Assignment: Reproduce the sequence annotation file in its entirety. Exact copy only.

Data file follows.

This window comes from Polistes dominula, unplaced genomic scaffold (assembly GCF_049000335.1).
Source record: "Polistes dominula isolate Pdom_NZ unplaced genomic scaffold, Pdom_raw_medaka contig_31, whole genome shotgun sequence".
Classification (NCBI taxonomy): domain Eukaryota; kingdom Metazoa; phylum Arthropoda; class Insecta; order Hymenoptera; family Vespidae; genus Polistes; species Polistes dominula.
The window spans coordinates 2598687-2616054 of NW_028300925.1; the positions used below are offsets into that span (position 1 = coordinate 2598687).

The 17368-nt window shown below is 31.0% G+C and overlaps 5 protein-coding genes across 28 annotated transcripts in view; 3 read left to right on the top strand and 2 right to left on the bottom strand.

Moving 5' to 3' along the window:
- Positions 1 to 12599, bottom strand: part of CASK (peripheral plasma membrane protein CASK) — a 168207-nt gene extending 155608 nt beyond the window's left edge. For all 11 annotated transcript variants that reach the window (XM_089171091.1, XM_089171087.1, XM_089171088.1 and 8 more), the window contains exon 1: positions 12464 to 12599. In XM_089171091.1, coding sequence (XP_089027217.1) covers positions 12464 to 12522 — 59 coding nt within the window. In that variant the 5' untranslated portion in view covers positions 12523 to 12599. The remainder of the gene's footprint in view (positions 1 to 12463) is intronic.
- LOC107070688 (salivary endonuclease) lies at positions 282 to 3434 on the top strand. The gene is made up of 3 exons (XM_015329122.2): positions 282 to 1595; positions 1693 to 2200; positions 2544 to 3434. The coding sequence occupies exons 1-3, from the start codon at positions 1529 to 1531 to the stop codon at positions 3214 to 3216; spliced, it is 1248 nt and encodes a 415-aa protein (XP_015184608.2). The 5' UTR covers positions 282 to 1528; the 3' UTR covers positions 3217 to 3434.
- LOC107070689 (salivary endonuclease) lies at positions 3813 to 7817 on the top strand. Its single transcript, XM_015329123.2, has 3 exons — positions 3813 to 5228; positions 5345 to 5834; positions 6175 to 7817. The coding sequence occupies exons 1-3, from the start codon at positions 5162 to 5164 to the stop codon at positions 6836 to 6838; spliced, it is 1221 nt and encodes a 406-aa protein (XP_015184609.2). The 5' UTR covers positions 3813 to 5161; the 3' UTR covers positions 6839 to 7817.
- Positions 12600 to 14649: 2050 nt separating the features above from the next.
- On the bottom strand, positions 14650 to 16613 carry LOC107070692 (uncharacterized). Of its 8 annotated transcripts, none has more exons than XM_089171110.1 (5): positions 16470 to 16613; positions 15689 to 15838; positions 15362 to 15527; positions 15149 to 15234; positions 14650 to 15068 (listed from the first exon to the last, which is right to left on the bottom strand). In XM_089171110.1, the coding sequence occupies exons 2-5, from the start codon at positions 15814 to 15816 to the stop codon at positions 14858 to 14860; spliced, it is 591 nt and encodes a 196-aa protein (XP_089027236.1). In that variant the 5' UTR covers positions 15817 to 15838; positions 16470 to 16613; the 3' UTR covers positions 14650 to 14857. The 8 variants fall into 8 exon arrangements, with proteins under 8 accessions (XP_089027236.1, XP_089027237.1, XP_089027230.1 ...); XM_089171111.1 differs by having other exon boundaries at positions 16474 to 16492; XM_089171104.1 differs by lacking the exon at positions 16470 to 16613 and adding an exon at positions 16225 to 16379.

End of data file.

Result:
This window comes from Polistes dominula, unplaced genomic scaffold (assembly GCF_049000335.1).
Source record: "Polistes dominula isolate Pdom_NZ unplaced genomic scaffold, Pdom_raw_medaka contig_31, whole genome shotgun sequence".
Classification (NCBI taxonomy): domain Eukaryota; kingdom Metazoa; phylum Arthropoda; class Insecta; order Hymenoptera; family Vespidae; genus Polistes; species Polistes dominula.
The window spans coordinates 2598687-2616054 of NW_028300925.1; the positions used below are offsets into that span (position 1 = coordinate 2598687).

The 17368-nt window shown below is 31.0% G+C and overlaps 5 protein-coding genes across 28 annotated transcripts in view; 3 read left to right on the top strand and 2 right to left on the bottom strand.

Moving 5' to 3' along the window:
- Positions 1 to 12599, bottom strand: part of CASK (peripheral plasma membrane protein CASK) — a 168207-nt gene extending 155608 nt beyond the window's left edge. For all 11 annotated transcript variants that reach the window (XM_089171091.1, XM_089171087.1, XM_089171088.1 and 8 more), the window contains exon 1: positions 12464 to 12599. In XM_089171091.1, coding sequence (XP_089027217.1) covers positions 12464 to 12522 — 59 coding nt within the window. In that variant the 5' untranslated portion in view covers positions 12523 to 12599. The remainder of the gene's footprint in view (positions 1 to 12463) is intronic.
- LOC107070688 (salivary endonuclease) lies at positions 282 to 3434 on the top strand. The gene is made up of 3 exons (XM_015329122.2): positions 282 to 1595; positions 1693 to 2200; positions 2544 to 3434. The coding sequence occupies exons 1-3, from the start codon at positions 1529 to 1531 to the stop codon at positions 3214 to 3216; spliced, it is 1248 nt and encodes a 415-aa protein (XP_015184608.2). The 5' UTR covers positions 282 to 1528; the 3' UTR covers positions 3217 to 3434.
- LOC107070689 (salivary endonuclease) lies at positions 3813 to 7817 on the top strand. Its single transcript, XM_015329123.2, has 3 exons — positions 3813 to 5228; positions 5345 to 5834; positions 6175 to 7817. The coding sequence occupies exons 1-3, from the start codon at positions 5162 to 5164 to the stop codon at positions 6836 to 6838; spliced, it is 1221 nt and encodes a 406-aa protein (XP_015184609.2). The 5' UTR covers positions 3813 to 5161; the 3' UTR covers positions 6839 to 7817.
- Positions 12600 to 14649: 2050 nt separating the features above from the next.
- On the bottom strand, positions 14650 to 16613 carry LOC107070692 (uncharacterized). Of its 8 annotated transcripts, none has more exons than XM_089171110.1 (5): positions 16470 to 16613; positions 15689 to 15838; positions 15362 to 15527; positions 15149 to 15234; positions 14650 to 15068 (listed from the first exon to the last, which is right to left on the bottom strand). In XM_089171110.1, the coding sequence occupies exons 2-5, from the start codon at positions 15814 to 15816 to the stop codon at positions 14858 to 14860; spliced, it is 591 nt and encodes a 196-aa protein (XP_089027236.1). In that variant the 5' UTR covers positions 15817 to 15838; positions 16470 to 16613; the 3' UTR covers positions 14650 to 14857. The 8 variants fall into 8 exon arrangements, with proteins under 8 accessions (XP_089027236.1, XP_089027237.1, XP_089027230.1 ...); XM_089171111.1 differs by having other exon boundaries at positions 16474 to 16492; XM_089171104.1 differs by lacking the exon at positions 16470 to 16613 and adding an exon at positions 16225 to 16379.